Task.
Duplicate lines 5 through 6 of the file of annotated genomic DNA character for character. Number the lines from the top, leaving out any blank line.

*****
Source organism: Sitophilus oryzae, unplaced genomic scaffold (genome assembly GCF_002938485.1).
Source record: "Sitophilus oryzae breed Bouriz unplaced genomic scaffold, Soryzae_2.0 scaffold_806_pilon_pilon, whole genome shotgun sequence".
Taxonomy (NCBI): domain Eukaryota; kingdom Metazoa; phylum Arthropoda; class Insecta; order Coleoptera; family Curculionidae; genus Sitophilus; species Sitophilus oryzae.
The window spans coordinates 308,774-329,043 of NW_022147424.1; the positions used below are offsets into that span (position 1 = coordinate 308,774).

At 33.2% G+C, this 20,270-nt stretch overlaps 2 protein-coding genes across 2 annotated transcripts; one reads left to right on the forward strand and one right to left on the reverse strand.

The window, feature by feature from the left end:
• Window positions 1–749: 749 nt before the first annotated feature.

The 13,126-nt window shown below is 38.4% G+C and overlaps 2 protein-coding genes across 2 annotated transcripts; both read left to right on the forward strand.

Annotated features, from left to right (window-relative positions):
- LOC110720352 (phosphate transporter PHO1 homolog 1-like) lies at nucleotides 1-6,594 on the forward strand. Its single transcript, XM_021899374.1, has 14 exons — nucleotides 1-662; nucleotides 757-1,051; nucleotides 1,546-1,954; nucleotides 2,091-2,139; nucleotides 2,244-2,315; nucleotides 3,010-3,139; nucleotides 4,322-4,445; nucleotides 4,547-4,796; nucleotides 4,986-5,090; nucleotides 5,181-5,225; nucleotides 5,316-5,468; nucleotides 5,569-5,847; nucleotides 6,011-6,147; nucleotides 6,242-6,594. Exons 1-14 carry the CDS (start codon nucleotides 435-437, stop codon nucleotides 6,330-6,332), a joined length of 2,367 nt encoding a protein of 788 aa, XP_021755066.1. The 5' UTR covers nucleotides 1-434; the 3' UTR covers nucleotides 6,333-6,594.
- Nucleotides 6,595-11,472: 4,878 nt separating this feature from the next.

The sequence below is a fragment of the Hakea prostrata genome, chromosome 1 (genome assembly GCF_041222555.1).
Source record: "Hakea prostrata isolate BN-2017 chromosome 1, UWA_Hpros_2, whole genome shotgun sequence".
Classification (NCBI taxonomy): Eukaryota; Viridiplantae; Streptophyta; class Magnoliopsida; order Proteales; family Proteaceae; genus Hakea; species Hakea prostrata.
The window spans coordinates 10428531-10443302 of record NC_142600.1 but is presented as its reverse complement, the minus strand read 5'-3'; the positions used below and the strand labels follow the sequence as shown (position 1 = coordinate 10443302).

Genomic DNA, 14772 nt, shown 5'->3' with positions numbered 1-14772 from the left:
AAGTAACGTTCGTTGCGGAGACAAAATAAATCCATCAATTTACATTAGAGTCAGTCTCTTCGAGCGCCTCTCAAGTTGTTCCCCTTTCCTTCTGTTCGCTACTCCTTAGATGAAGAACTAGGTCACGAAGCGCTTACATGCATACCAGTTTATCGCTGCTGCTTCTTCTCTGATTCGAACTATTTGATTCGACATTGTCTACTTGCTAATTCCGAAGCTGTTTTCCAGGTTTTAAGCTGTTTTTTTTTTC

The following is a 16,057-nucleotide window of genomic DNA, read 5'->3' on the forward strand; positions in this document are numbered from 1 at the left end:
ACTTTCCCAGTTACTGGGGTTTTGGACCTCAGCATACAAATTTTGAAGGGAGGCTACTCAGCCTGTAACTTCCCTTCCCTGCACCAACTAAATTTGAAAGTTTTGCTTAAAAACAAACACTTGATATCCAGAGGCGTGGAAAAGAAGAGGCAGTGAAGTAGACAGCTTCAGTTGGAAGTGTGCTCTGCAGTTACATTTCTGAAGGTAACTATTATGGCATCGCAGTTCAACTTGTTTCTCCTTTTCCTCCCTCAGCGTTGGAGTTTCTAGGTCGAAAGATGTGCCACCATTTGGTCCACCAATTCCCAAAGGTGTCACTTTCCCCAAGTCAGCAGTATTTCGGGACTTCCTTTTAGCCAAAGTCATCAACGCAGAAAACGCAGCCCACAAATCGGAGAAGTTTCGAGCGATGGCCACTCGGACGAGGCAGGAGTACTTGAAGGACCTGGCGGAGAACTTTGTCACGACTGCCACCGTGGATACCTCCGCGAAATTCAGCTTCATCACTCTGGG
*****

At 33.2% G+C, this 20,270-nt stretch overlaps 2 protein-coding genes across 2 annotated transcripts; one reads left to right on the forward strand and one right to left on the reverse strand.

The window, feature by feature from the left end: